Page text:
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Your brain on games


Before I tell you all the benefits of gamification let us quickly define what it is. Gamification of education is increasing learner’s motivation and engagement by incorporating game design elements like badges, points, and leaderboards. Besides that, gamification is also known to build customer loyalty and increase engagement.

First of all

I am sure you have heard many times the saying “It’s all in your head”. Well, it turns out that this is the main science behind gamification. With fast information from smartphones and fast-food for our bellies, levels of dopamine in some individuals might be remarkably high. This means that even achieving ordinary task could be hard. Gamification works because, every time our brain achieves something, you get that good feeling, and that good feeling is called dopamine. It also works when your brain thinks you are about to achieve something good, thus finishing simple task repetitively might end up in spiking your dopamine levels. Wranx blog says that: “by providing rewards or fun into every task, the individual is more likely to finish that task in much more efficient and successful way.”

Efficient and successful (because it is easier to finish)

Gamification has measurable blocks of lessons that help with cognitive overload by breaking the task into smaller blocks. Since the lessons are short and “doable” you are more likely to enjoy them and finish them in much shorter time. And after finishing you get a reward in the form of a trophy or a certificate. People on their own are awfully bad at estimating the right workload, either they set too high or too low goals, gamification is pre-set and therefore you skip this part. Skipping the scheduling saves your time.

But besides providing the structure because gamification really works is motivation. Although we cannot exactly say why you might be motivated because “different people are motivated by different things” but here are the main three types of motivation in gamification:

three types of personality

Motivation in gamification might also be explained by Dan Pinks book called Drive: The Surprising Truth About What Motivates Us where he states that there are two specific types: extrinsic and intrinsic.

Extrinsic motivation is driven by external forces such as money or praise. Intrinsic motivation is something that comes from within and can be as simple as the joy one feels after accomplishing a challenging task.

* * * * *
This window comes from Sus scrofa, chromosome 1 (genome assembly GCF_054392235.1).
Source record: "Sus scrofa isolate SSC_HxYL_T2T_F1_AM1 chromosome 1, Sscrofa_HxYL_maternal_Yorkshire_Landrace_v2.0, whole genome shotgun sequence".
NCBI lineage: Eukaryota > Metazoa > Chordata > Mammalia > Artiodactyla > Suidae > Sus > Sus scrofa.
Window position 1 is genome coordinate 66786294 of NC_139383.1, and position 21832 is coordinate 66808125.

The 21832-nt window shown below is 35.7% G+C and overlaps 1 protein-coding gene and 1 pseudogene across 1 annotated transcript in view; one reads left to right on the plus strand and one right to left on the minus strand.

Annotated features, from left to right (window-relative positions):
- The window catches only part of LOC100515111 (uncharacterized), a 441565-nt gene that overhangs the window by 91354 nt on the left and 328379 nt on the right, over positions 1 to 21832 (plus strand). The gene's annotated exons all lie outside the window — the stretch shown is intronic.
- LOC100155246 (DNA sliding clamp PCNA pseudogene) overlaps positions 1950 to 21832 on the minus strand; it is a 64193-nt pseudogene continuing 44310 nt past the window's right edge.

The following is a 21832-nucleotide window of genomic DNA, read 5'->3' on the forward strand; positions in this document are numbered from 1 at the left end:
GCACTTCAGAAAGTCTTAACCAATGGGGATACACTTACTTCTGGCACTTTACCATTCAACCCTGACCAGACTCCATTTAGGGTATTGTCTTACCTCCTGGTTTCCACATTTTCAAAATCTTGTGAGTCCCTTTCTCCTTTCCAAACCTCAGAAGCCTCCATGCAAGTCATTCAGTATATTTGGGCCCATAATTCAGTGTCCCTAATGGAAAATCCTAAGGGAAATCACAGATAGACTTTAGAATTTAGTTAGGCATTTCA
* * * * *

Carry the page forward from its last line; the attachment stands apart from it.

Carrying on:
In gamification both of these are combined. You not only get a good feeling after finishing each individual segment, but you also collect the virtual reward at the end.

Not only it saves time, but you remember more (and the chemicals that re behind it)

Dopamine is not the only chemical that is being released during gameplay, there are a bunch of other chemicals and hormones that make our brain remember more of what we are learning.

  1. Serotonin: If you have enough serotonin, chances are your mood is particularly good and vice versa. One of the things that trigger serotonin is remembering past success. Trophies and badges are therefore helping with release of serotonin.
  2. Endorphins and neurotransmitters: endorphins act as a body’s painkiller and a result of playing a good game might end up triggering their release. They are also responsible for creating a sense of euphoria, lower stress, and anxiety levels. Combined with neurotransmitters, endorphins create amazing ground for focused learning.
  3. Cortisol: cortisol is a stress hormone and the results of a Texas A&M International University study suggest that games reduce depression by releasing cortisol.

So, the conclusion is: through gamification of your learning courses, you can help your clients with pre-structuring the content into bite-sized lessons, so you prevent cognitive overload and save them a lot of time. Then you motivate them the right way, make them less stressed and remember more. All the links that were used while writing this article could be found below.

We have this infographic for you as a bonus: 10 statistics on the use of gamification in e-learning. (Source)

gamification in Education
Henrieta Kozová

Henrieta Kozová


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